By: Brian Chilton | April 10, 2017
Recently, I have experienced firsthand the sorrow of death. I attended the funeral of a young 21-year-old man. Just a few days ago, I took part in my grandmother’s funeral. She was the last grandparent I had. Death is sorrowful. I found myself weeping the past few days. However, I find comfort in the reality of Christ’s resurrection. Because Jesus’s resurrection is a reality, the believer has hope.
We could discuss the evidences of Christ’s resurrection as found in the manuscript evidence, the psychological evidence, and from the evidence of the empty tomb. All those arguments are quite powerful. However, I want to take a moment to reflect on what the reality of Christ’s resurrection means for the afterlife. What does the resurrection show us about what happens to a person when one dies? Jesus’s resurrection provides three applications.
- The reality of Christ’s resurrection promises eternal life. The mission statement of Christ was simple. He noted that “God loved the world in this way: He gave his one and only Son, so that everyone who believes in him will not perish but have eternal life” (John 3:16). Jesus noted that, through him, life would be never-ending. In John 17:1-5, Jesus prays that God’s will would be accomplished so that the Father would be glorified and that people would have eternal life.
- The reality of Christ’s resurrection promises the intermediate state. Some have become confused on this aspect of eternal life. The intermediate state is the period of time between physical death and the resurrection that Christ will one day bring. A future forthcoming article will explain the biblical case for the intermediate state soon. Suffice for now, Jesus tells the sister of Lazarus that “I am the resurrection and the life. The one who believes in me, even if he dies, will live. Everyone who lives and believes in me will never die. Do you believe this” (John 11:25-26)? The only way this teaching makes sense is if a person survives death and spiritually lives with God until the resurrection occurs. Jesus also promises the criminal on the cross, “Truly I tell you, today you will be with me in paradise” (Luke 23:43). Again, this promise makes little sense if there is no intermediate state. In fact, the statement would be erroneous if an intermediate state did not exist.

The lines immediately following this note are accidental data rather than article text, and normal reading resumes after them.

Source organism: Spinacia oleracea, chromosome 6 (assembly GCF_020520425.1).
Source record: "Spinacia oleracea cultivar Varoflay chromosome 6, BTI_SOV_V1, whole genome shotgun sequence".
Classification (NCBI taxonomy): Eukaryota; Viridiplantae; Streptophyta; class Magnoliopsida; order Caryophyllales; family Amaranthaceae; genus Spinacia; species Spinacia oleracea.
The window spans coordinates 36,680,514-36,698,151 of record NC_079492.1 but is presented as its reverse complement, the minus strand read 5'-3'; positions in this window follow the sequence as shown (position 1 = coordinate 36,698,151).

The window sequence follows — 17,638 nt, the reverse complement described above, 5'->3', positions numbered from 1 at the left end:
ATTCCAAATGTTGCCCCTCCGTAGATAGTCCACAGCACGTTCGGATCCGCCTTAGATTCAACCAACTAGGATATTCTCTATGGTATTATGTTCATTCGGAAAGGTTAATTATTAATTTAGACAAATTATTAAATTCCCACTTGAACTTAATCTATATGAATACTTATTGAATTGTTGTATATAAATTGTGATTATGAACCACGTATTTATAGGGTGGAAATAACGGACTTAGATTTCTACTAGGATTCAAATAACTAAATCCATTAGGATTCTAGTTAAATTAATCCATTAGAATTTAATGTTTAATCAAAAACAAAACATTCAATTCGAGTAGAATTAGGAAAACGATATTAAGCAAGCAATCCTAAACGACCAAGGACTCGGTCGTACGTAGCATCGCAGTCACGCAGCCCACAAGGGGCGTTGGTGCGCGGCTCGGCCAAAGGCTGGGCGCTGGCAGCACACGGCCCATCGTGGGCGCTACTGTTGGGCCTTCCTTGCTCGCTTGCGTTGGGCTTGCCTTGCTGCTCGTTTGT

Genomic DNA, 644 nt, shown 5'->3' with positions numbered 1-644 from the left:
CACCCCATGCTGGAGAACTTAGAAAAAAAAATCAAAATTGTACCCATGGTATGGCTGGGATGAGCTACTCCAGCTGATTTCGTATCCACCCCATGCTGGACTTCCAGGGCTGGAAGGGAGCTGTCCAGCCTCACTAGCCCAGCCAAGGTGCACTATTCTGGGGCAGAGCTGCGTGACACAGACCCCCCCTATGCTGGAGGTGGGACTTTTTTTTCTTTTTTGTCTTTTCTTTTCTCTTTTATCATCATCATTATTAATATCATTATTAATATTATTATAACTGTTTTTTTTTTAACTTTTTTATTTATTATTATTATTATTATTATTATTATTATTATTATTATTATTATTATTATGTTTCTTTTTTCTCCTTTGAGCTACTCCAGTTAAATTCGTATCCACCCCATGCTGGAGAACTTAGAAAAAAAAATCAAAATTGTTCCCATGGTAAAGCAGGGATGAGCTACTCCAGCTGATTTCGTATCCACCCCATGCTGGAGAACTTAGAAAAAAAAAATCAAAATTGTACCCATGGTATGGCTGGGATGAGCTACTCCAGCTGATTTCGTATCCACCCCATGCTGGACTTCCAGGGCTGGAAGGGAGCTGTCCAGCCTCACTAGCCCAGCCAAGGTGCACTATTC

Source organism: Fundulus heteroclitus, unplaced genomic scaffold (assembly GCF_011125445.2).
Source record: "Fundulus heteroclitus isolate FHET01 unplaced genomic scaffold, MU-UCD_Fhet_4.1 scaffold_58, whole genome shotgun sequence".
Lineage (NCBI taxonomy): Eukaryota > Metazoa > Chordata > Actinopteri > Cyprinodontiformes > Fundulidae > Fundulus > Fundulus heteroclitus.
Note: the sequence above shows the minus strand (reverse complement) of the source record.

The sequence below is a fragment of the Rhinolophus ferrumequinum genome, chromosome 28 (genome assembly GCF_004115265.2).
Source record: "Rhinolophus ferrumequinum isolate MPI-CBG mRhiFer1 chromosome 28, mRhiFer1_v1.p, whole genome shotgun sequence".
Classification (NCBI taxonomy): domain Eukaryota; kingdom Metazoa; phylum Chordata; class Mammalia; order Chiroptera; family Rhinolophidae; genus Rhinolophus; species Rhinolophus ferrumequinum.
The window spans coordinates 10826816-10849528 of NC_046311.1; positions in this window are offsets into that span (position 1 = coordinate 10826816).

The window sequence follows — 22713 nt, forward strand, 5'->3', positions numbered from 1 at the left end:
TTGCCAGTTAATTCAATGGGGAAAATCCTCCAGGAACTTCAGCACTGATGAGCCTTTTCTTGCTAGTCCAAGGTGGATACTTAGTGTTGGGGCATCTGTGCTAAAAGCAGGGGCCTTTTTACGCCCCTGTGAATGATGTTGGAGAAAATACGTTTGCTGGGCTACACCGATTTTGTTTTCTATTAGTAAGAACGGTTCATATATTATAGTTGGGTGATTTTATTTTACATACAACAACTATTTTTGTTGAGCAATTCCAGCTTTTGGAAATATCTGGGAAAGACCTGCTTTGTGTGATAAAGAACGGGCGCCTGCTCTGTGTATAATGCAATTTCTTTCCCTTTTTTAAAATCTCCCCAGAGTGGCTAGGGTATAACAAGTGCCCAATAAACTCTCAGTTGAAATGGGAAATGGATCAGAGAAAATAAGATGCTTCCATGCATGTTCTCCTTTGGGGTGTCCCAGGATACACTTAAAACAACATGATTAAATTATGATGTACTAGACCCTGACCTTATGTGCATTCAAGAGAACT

- The reality of Christ’s resurrection promises the future resurrection. The hope that first-century Pharisaical and Essenic Jews held was that God would resurrect people at the end of time. Many felt that the Messiah would usher in such a time. They were right. However, there would be a span of time between the Messiah’s first and second coming. Jesus’s resurrection proves that a future resurrection is not merely a hopeful idea, but a tangible reality. Jesus promised, saying, “Don’t let your heart be troubled. Believe in God; believe also in me. In my Father’s house are many rooms; if not, I would have told you. I am going away to prepare a place for you. If I go away, I will come again and take you to myself, so that where I am you may be also. You know the way to where I am going” (John 14:1-4). The fact that Jesus states his identity with the resurrection (John 11:25) denotes that Jesus would come again to raise the faithful from the dead.
The reality of Christ’s physical resurrection does not make these promises a matter of wishful thinking. Rather, it provides tangible evidence to the intangible promises made by Christ. If God fulfilled such a promise in the literal, bodily resurrection of Jesus of Nazareth, then it is most assured that the intermediate state and the future resurrection are certainties. Easter is more than an annual celebration. It is the hope by which the Christian stands. It is the comfort that helps us cope with the death of our loved ones. It is the portal into which we experience the marvelous eternity prepared for us in Christ.
Be sure to listen to today’s podcast as Brian discusses this issue.
About the Author
Brian Chilton is the founder of BellatorChristi.com and is the host of The Bellator Christi Podcast. He received his Master of Divinity in Theology from Liberty University, his Bachelor of Science in Religious Studies and Philosophy from Gardner-Webb University, received certification in Christian Apologetics from Biola University, and hopes to work on doctorate studies soon. Brian is the pastor of Huntsville Baptist Church in Yadkinville, North Carolina.
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